In researching this post, I discovered that the expression “a pretty kettle of fish” (with the meaning “a fine mess”) seems to be morphing into “a different kettle of fish” or “another kettle of fish” with the meaning “something else entirely.” For example, “Your website needs to be a whole different kettle of fish.”

8. a lemon: something that is bad or undesirable.

Anything that fails to meet expectations can be called a lemon. For example, “Her first husband was a lemon.”

Most often, the term is used to describe a car that has problems from its time of purchase. Individual states have “lemon laws” intended to protect consumers from substandard vehicles. The federal lemon law (the Magnuson–Moss Warranty Act) was enacted in 1975 and protects citizens of all states.

9. full of beans: full of energy and high spirits. For example, this headline: “Hollins still full of beans as he settles in at Crawley Town”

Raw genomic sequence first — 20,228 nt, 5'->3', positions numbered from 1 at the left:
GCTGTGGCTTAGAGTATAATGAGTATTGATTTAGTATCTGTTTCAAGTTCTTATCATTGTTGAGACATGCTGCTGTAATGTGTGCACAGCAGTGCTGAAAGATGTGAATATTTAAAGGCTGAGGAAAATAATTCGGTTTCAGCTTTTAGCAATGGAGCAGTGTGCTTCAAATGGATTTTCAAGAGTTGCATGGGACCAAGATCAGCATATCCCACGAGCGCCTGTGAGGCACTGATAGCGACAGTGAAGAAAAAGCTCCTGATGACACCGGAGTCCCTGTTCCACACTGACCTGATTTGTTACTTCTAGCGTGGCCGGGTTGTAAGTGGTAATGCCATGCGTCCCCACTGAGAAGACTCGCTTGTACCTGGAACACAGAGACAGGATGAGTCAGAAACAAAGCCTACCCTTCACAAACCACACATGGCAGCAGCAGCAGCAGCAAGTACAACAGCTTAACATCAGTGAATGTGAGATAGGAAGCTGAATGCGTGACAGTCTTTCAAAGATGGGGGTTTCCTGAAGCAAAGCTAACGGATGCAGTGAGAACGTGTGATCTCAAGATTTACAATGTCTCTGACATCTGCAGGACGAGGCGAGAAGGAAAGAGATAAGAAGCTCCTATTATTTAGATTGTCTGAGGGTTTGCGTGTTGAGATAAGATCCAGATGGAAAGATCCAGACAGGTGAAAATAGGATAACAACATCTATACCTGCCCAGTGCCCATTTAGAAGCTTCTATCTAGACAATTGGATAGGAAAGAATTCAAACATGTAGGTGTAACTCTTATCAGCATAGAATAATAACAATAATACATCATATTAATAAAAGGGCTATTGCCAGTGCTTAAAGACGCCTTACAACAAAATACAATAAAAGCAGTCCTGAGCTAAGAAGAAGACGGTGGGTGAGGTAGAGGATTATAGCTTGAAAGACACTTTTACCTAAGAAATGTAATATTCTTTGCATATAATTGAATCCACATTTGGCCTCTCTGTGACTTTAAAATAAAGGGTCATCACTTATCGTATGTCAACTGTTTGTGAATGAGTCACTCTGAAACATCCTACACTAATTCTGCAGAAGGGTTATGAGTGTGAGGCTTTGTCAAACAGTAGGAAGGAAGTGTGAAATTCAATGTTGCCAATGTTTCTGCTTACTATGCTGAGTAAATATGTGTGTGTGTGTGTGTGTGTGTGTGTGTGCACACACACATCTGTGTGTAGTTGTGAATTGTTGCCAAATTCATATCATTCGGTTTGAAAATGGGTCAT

In current usage the expression “full of beans” is so frequently associated with children that it has been adopted as a brand name by child care centers and a children’s clothing store. I’ve always assumed that the expression derived from the idea of a frisky bean-fed horse, but recently I read that at one time beans were considered an aphrodisiac.

10. hot potato: a delicate situation that must be handled with great care. For example, this headline: “Herbert’s ‘Healthy Utah’ Plan Could be a Political Hot Potato”

Orignally posted on Daily Writing Tips

Wednesday, 2 April 2014


I've fancied the idea of a veg box for a while but never actually round to sorting it out (I think I have either been put off by the price or the lack of a suitable delivery time/location).

FarmDrop takes the veg box to another level. It provides a pick-up point for produce from local farms and producers. Essentially it's a "supermarket" but without the middle-men. Everything will be local and seasonal (no strawberries in December here!) available to be bought once a week. It might be the just the thing for me.I'll keep track and see if one gets set up reasonably near me...